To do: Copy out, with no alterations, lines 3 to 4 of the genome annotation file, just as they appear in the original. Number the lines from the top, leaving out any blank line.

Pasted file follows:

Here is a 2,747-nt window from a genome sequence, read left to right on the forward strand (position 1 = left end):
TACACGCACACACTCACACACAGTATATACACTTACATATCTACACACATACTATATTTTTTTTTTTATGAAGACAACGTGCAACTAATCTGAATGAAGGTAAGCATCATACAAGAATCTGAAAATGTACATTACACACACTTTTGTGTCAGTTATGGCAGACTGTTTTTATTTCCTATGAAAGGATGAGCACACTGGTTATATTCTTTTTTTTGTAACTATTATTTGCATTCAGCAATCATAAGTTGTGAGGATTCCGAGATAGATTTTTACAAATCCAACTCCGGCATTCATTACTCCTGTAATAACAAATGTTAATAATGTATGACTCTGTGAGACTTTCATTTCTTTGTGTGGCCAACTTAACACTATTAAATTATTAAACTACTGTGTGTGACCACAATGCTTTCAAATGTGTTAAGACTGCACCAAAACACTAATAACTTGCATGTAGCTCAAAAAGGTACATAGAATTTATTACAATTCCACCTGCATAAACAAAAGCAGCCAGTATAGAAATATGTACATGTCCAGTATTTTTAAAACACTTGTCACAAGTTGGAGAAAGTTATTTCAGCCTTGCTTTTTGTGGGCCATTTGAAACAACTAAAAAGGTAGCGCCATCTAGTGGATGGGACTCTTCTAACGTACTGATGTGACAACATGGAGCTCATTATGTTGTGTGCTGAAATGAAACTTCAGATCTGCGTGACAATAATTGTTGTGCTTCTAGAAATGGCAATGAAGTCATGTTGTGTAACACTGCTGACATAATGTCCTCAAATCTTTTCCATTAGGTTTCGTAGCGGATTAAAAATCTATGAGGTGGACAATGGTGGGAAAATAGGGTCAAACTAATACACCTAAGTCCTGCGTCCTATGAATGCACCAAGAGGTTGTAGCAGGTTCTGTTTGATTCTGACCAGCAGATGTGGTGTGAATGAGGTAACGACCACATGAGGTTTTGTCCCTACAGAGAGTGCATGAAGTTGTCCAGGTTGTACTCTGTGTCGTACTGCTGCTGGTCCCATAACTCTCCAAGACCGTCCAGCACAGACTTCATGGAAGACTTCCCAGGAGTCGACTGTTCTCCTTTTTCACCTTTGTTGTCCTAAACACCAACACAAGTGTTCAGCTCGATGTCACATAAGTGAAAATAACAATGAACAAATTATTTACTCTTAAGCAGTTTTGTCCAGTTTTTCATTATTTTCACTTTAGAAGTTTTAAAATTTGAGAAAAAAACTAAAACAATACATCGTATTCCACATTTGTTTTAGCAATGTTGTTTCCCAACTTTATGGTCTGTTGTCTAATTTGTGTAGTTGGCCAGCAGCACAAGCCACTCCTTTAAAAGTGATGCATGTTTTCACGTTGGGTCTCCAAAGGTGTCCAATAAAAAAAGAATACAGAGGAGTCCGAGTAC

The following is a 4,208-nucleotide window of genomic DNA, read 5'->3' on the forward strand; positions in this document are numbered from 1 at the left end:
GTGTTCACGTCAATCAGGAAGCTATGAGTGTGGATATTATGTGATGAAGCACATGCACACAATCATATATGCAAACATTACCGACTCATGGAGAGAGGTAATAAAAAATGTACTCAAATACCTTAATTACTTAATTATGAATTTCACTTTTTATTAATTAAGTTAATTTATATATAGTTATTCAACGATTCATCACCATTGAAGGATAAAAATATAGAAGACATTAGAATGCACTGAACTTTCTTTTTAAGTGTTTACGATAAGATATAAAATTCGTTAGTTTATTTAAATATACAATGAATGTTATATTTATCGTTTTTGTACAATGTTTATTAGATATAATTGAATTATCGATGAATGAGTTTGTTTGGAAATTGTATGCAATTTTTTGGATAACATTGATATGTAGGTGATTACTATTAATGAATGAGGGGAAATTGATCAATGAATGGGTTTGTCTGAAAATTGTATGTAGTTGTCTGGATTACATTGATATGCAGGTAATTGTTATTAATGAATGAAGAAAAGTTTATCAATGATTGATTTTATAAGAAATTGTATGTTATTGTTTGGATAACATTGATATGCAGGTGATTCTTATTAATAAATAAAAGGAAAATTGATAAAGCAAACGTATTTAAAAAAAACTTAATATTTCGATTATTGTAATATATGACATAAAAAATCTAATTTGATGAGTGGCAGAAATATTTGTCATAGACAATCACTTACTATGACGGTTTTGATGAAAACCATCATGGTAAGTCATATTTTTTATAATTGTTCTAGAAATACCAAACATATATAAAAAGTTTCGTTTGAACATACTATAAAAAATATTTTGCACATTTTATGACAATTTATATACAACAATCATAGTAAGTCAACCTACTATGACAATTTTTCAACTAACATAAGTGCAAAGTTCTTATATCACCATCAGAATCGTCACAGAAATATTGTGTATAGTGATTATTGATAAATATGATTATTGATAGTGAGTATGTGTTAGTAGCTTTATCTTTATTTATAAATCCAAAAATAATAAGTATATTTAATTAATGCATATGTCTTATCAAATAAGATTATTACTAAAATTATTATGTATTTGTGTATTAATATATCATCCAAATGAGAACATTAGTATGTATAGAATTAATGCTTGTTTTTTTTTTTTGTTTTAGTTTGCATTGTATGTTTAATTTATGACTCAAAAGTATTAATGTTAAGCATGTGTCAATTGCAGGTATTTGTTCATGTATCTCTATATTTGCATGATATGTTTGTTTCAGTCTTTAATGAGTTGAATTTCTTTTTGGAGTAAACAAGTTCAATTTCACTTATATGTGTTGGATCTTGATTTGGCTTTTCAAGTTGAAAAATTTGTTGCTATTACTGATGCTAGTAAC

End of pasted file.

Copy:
The following is a 4,208-nucleotide window of genomic DNA, read 5'->3' on the forward strand; positions in this document are numbered from 1 at the left end:
GTGTTCACGTCAATCAGGAAGCTATGAGTGTGGATATTATGTGATGAAGCACATGCACACAATCATATATGCAAACATTACCGACTCATGGAGAGAGGTAATAAAAAATGTACTCAAATACCTTAATTACTTAATTATGAATTTCACTTTTTATTAATTAAGTTAATTTATATATAGTTATTCAACGATTCATCACCATTGAAGGATAAAAATATAGAAGACATTAGAATGCACTGAACTTTCTTTTTAAGTGTTTACGATAAGATATAAAATTCGTTAGTTTATTTAAATATACAATGAATGTTATATTTATCGTTTTTGTACAATGTTTATTAGATATAATTGAATTATCGATGAATGAGTTTGTTTGGAAATTGTATGCAATTTTTTGGATAACATTGATATGTAGGTGATTACTATTAATGAATGAGGGGAAATTGATCAATGAATGGGTTTGTCTGAAAATTGTATGTAGTTGTCTGGATTACATTGATATGCAGGTAATTGTTATTAATGAATGAAGAAAAGTTTATCAATGATTGATTTTATAAGAAATTGTATGTTATTGTTTGGATAACATTGATATGCAGGTGATTCTTATTAATAAATAAAAGGAAAATTGATAAAGCAAACGTATTTAAAAAAAACTTAATATTTCGATTATTGTAATATATGACATAAAAAATCTAATTTGATGAGTGGCAGAAATATTTGTCATAGACAATCACTTACTATGACGGTTTTGATGAAAACCATCATGGTAAGTCATATTTTTTATAATTGTTCTAGAAATACCAAACATATATAAAAAGTTTCGTTTGAACATACTATAAAAAATATTTTGCACATTTTATGACAATTTATATACAACAATCATAGTAAGTCAACCTACTATGACAATTTTTCAACTAACATAAGTGCAAAGTTCTTATATCACCATCAGAATCGTCACAGAAATATTGTGTATAGTGATTATTGATAAATATGATTATTGATAGTGAGTATGTGTTAGTAGCTTTATCTTTATTTATAAATCCAAAAATAATAAGTATATTTAATTAATGCATATGTCTTATCAAATAAGATTATTACTAAAATTATTATGTATTTGTGTATTAATATATCATCCAAATGAGAACATTAGTATGTATAGAATTAATGCTTGTTTTTTTTTTTTGTTTTAGTTTGCATTGTATGTTTAATTTATGACTCAAAAGTATTAATGTTAAGCATGTGTCAATTGCAGGTATTTGTTCATGTATCTCTATATTTGCATGATATGTTTGTTTCAGTCTTTAATGAGTTGAATTTCTTTTTGGAGTAAACAAGTTCAATTTCACTTATATGTGTTGGATCTTGATTTGGCTTTTCAAGTTGAAAAATTTGTTGCTATTACTGATGCTAGTAAC